He prays so that he might die as the only atoning sacrifice for the sins of God's people, and rise from the grave as victor over sin, death, the grave, hell and Satan. That he might gather for himself a church out of all tribes and peoples and languages.

He prays for a delay in the judgment. He asks that God extend the day before the clock strikes midnight.

Once before God extended the day at the request of a man called Joshua. Jesus is the Greek form for the Hebrew name Joshua. Joshua, the Jesus-Saviour of the OT, once asked God to extend the day. When he was leading Israel in war against the Amorites. Joshua asked the LORD to make the sun stand still over Gibeon, and the moon, over the Valley of Aijalon. Josh 10:13 says: So the sun stood still, and the moon stopped, till the nation avenged itself on its enemies, as it is written in the Book of Jashar. The sun stopped in the middle of the sky and delayed going down about a full day.

The Joshua-Saviour of the NT prayed the Father to extend the day. It is a temporary extension. The end will come. The clock will strike midnight. The day will be over and the day of Judgment will dawn.

Are we aware of that? That we are living on borrowed time? That the hands of God's timing are moving. Soon the day will be over and we will all be called before the judgment seat of God?

2. Christ prayed these words on behalf of the ignorant.

The ones crucifying him did not know what they were doing. Oh, they knew they were nailing a man to the cross. Even an innocent man. And yet, they really did not know what they were doing.

For whom is Christ praying? Who are the "they" of "they do now know what they are doing"? This would include the soldiers and the people.

In Acts 3, Peter said to the people: Men of Israel, you handed Jesus Christ over to be killed; you disowned him before Pilate. You disowned the Holy and Righteous One and asked that a murderer be released to you. You killed the author of life.

But then Peter added: Now, brothers, I know that you acted in ignorance, as did your leaders.... Repent, then, and turn to God, so that your sins may be wiped out, that times of refreshing may come from the Lord, You did not know what you were doing. Repent, turn to God for the forgiveness of your sins.

If they had recognized Jesus Christ for whom he was, if they had understood, they would not have crucified the Lord of glory.

The OT teaches that there is no forgiveness for one who sins defiantly against better knowledge whereas there is the possibility for forgiveness for those who sin because of ignorance. As the OT says, those who sin unwittingly.

The Lord was not praying that the people who crucified him be eternally absolved of their sin. Rather, he was praying that God not lash out with his judgment right then and there, but that he delay the judgment so that those people who were acting in ignorance could have time to repent of their sin, and so be forgiven.

The fruit of Christ's prayer began to show immediately. One of the two criminals said: Jesus, remember me when you come into your kingdom. And the Lord could answer him: I tell you the truth, today you will be with me in paradise. This criminal-the first man who benefited from the delay in judgment, from the prayer of Christ that the Father not punish the people for what they were doing in ignorance. The criminal-the first man to be brought from ignorance to knowledge. He came to understand what was being done to Christ, who he was; he repented and was saved from judgment and wrath.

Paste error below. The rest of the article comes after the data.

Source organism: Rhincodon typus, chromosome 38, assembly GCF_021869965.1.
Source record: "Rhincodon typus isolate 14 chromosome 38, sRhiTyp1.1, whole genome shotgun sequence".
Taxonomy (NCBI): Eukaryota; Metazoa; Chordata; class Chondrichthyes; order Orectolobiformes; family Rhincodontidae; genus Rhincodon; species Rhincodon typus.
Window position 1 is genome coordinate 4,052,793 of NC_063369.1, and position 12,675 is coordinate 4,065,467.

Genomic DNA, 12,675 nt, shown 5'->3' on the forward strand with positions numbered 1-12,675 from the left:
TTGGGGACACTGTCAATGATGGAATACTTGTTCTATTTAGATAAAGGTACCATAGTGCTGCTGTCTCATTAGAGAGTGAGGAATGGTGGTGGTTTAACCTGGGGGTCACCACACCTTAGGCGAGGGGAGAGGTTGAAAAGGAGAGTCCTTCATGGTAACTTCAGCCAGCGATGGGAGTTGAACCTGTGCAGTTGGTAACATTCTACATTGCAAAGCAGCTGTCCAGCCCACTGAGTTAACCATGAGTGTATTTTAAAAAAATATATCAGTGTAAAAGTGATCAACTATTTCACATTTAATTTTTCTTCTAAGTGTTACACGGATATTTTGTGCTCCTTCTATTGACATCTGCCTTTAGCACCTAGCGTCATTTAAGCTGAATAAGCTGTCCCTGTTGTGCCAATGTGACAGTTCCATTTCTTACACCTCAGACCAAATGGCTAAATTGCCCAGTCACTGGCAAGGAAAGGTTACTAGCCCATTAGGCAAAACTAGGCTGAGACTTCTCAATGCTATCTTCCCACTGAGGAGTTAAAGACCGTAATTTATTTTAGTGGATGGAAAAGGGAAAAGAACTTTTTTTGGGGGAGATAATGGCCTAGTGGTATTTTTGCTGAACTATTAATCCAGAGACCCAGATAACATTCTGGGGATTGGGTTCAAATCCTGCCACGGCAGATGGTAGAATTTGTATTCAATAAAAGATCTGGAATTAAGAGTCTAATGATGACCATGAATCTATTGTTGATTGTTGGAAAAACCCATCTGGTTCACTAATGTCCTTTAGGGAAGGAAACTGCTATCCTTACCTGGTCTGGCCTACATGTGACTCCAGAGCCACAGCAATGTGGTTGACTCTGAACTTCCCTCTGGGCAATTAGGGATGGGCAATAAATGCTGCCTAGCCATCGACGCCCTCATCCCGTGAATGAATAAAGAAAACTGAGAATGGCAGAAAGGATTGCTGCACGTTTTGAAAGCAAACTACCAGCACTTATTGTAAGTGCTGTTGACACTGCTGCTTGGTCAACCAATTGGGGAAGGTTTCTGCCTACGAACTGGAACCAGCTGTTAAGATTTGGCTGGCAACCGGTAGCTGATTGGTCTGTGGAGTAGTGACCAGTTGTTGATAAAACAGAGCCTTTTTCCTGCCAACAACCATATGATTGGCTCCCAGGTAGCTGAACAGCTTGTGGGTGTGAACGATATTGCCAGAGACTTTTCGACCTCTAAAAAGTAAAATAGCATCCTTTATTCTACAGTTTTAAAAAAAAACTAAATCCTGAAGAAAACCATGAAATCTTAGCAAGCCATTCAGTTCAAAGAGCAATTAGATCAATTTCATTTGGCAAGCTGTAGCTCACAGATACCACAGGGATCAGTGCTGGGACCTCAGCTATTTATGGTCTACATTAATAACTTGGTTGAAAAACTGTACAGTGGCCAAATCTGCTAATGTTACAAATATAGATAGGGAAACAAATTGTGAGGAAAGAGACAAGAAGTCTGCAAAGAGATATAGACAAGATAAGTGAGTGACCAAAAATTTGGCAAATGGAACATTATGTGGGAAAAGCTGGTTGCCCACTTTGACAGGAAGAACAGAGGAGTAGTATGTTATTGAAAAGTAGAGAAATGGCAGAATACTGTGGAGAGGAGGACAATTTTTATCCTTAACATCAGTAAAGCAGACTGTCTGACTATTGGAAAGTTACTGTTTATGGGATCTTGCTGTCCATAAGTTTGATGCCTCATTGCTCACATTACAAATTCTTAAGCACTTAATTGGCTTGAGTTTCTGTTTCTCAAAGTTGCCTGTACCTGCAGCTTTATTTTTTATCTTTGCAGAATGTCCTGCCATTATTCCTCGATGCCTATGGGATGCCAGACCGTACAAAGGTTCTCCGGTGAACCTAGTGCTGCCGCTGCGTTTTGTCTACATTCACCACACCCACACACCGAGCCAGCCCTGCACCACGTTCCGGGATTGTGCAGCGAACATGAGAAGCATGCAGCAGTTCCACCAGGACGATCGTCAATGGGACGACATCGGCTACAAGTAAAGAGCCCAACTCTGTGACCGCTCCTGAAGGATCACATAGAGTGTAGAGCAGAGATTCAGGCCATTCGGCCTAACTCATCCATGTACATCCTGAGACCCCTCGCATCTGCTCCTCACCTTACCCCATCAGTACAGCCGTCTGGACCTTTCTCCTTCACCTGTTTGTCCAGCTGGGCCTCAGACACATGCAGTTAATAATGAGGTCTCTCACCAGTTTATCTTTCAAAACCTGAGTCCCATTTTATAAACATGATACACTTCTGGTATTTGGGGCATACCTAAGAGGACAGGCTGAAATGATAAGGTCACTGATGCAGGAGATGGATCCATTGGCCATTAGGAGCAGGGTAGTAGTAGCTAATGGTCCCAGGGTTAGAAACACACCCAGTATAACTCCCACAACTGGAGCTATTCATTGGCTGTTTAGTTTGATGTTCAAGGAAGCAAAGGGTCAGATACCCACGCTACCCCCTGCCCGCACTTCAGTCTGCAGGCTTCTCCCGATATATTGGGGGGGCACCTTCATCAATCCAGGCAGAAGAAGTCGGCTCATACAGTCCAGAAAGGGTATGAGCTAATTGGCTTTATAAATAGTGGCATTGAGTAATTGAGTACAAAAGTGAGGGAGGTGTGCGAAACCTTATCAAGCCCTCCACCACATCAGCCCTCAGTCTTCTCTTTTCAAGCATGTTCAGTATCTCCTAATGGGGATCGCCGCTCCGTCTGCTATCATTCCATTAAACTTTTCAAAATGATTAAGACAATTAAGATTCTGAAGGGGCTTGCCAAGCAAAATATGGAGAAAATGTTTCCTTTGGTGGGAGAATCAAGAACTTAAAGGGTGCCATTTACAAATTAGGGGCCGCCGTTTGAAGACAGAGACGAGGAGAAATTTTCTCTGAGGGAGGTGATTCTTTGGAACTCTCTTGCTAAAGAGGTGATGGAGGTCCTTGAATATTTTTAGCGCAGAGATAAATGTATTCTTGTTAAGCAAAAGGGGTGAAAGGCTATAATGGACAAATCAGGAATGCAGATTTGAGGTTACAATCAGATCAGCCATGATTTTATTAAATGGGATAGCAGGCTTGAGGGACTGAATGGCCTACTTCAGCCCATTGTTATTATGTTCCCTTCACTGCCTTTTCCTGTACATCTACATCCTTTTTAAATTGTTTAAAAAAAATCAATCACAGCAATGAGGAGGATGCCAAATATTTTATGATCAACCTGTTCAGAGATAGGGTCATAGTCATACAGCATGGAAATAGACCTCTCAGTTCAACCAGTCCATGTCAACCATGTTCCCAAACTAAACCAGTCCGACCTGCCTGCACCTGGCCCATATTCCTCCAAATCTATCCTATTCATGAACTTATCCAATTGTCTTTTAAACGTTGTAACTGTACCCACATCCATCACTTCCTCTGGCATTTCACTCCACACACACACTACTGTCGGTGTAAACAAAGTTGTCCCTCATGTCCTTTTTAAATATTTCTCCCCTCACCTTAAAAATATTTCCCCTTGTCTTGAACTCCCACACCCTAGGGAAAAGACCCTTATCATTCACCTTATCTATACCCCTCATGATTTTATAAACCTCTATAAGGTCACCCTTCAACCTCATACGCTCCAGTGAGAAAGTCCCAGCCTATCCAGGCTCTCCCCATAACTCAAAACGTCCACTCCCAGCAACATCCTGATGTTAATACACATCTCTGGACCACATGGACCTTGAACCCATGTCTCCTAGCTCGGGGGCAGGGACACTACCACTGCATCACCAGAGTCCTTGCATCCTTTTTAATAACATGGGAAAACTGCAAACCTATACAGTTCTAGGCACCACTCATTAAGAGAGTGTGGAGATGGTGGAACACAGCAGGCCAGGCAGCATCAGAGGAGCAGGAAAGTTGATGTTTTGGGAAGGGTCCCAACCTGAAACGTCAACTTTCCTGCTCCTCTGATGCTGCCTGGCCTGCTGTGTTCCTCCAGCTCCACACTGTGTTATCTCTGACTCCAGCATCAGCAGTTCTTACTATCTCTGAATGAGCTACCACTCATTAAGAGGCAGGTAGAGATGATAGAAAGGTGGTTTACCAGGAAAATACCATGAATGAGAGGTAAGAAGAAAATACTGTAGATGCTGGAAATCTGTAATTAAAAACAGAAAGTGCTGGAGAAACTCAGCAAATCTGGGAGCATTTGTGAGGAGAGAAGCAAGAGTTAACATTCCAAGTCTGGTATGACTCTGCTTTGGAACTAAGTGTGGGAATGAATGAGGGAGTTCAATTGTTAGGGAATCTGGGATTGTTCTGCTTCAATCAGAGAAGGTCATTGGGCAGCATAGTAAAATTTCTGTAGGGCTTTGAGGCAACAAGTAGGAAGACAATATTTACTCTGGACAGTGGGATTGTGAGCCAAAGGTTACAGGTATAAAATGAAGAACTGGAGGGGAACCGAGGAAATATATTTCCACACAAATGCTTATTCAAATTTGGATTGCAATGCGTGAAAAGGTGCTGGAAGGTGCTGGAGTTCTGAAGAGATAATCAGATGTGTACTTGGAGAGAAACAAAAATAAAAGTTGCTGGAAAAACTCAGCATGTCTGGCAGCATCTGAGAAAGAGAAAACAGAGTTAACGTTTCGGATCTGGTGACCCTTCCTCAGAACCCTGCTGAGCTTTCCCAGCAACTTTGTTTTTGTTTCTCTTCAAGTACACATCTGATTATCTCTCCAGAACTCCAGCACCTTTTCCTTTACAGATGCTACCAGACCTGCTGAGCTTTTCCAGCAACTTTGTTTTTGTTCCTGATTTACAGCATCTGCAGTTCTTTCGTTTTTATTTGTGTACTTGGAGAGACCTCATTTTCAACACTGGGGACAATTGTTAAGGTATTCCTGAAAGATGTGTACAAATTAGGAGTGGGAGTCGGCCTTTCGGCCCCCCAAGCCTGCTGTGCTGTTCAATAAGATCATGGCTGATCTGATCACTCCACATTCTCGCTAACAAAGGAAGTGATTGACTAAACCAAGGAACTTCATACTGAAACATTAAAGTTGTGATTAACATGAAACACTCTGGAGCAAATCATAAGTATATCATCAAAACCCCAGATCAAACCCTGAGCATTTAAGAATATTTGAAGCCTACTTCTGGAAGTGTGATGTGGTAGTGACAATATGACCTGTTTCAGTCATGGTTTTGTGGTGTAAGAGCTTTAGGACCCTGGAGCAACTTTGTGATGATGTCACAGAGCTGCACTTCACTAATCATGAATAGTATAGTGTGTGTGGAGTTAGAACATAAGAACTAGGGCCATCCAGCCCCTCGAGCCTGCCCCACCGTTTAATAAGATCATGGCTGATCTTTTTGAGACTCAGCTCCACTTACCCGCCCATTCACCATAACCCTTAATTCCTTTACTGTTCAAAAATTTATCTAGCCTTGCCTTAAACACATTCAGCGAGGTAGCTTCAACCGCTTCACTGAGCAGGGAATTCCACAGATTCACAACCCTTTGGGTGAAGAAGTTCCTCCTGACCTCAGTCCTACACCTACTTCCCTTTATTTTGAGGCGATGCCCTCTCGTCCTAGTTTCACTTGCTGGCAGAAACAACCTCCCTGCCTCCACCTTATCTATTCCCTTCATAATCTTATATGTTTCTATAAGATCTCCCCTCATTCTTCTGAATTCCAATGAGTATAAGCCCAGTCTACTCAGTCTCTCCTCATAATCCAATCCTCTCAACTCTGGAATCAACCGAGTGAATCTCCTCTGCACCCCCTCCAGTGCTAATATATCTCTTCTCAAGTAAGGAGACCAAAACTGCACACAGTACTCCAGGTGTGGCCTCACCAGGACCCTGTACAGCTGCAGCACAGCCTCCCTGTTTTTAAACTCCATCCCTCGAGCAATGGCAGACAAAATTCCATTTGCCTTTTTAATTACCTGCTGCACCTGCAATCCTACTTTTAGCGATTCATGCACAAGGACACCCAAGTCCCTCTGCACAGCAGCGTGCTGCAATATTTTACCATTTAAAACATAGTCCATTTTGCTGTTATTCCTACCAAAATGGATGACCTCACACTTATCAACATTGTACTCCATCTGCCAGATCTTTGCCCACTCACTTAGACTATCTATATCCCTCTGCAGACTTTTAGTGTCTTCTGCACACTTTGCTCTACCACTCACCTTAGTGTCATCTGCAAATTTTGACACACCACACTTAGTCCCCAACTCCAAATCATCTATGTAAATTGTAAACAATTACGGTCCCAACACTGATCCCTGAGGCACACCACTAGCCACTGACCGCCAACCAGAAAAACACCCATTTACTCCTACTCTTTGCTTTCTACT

And then, the centurion uttered praise to God and said: Surely this was a righteous man. Or as Mark tells it, the centurion said: Surely this man was the Son of God. The centurion brought from ignorance to knowledge.

Then you have the people, the witnesses, who, when all was said and done and Jesus was dead, went away beating their breasts (a sign of anguish, grief, and possibly even remorse).

Just a few months later, Peter calls to repentance the people of Jerusalem who had in ignorance killed the Author of life, and before long thousands are baptized into the Name of Jesus for the forgiveness of their sins.

The delay of God's judgment, the time for repentance, extends even to today. It extends from Jerusalem to the whole world.

It includes Paul who wrote in one of his last letters: (1 Tim 1:13) Even though I was once a blasphemer and a persecutor and a violent man, I was shown mercy because I acted in ignorance and unbelief.

Just as Christ bore the wrath of God against the sin of the whole human race, so this prayer of Christ on the cross bought time for the whole human race. Today there are still many ignorant. Their ignorance is forgiven them in that God does not punish them today for their ignorance of him. He let's them live. He continues the world and history. But only so that they can be brought from ignorance to knowledge. Knowledge of him, of God, of the gospel, of the way of salvation. For ignorant people are not saved. But God allows them to continue living so that they may hear the gospel and repent.

Their ignorance of Christ and of how Christ bore the weight of God's wrath against the sin of the whole human race does not excuse their sin or their sinfulness. They need to hear the gospel and to bow before the Lord of glory, the Author of life, who died but rose again. The delay in judgment gives them time.

It gives the church time to preach the gospel. The task of the church to preach the gospel is both a beautiful task and a dangerous one. It can be dangerous for the hearer. For if he rejects the gospel preached, he sins defiantly, and there is no salvation for him. He will be eternally condemned on the day of wrath.

But it is also a beautiful business. Faith in Christ crucified opens the way through the torn curtain into the paradise of God. Into the bosom of the Good Shepherd.

We are still in the time of delay that Christ brought about with his prayer. One day the delay will be over. The minute hand is moving toward midnight. Once the last elect child of God has been born, there will be no more delay.

Are you making ready for midnight? Let me end with the words of the Apostle Peter: Repent, then, and turn to God, so that your sins may be wiped out, that times of refreshing may come from the Lord, and that he may send the Christ, who has been appointed for you--even Jesus. He must remain in heaven until the time comes for God to restore everything, as he promised long ago.

Make yourself ready for midnight. AMEN

* As a matter of courtesy please advise Rev. George van Popta, if you plan to use this sermon in a worship service.   Thank-you.
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(c) Copyright 2003, Rev. George van Popta